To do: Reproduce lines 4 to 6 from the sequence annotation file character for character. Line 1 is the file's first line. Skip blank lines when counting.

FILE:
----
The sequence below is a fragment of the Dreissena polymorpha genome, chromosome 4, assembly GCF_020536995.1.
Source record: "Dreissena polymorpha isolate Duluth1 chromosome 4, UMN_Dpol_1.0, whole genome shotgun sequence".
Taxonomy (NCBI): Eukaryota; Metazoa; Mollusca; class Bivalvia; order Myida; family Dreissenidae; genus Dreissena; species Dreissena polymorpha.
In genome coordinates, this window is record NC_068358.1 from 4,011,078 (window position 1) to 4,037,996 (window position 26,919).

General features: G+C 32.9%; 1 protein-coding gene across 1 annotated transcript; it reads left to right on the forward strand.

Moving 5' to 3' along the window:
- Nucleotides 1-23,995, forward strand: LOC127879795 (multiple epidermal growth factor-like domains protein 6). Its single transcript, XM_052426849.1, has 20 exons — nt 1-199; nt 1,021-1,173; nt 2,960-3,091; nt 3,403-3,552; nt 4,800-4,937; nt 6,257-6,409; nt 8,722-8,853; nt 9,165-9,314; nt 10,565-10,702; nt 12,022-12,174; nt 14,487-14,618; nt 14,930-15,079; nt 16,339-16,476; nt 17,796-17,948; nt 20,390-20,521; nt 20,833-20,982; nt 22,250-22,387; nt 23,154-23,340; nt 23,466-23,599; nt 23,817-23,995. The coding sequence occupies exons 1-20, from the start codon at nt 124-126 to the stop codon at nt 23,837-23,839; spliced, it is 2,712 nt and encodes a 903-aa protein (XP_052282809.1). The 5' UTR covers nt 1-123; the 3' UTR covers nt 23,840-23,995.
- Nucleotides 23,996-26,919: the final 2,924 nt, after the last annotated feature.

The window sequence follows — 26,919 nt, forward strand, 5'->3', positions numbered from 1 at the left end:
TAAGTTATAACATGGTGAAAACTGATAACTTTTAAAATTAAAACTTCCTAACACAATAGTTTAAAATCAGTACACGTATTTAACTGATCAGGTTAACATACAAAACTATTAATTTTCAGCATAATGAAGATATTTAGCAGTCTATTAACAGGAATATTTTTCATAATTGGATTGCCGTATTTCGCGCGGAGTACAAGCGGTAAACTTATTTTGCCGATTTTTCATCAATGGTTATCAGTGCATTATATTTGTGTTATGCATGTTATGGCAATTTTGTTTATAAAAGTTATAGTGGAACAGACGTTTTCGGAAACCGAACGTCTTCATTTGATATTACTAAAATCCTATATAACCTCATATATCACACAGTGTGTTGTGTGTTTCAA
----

In genome coordinates, this window is record NC_068358.1 from 4,011,078 (window position 1) to 4,037,996 (window position 26,919).

General features: G+C 32.9%; 1 protein-coding gene across 1 annotated transcript; it reads left to right on the forward strand.

Moving 5' to 3' along the window: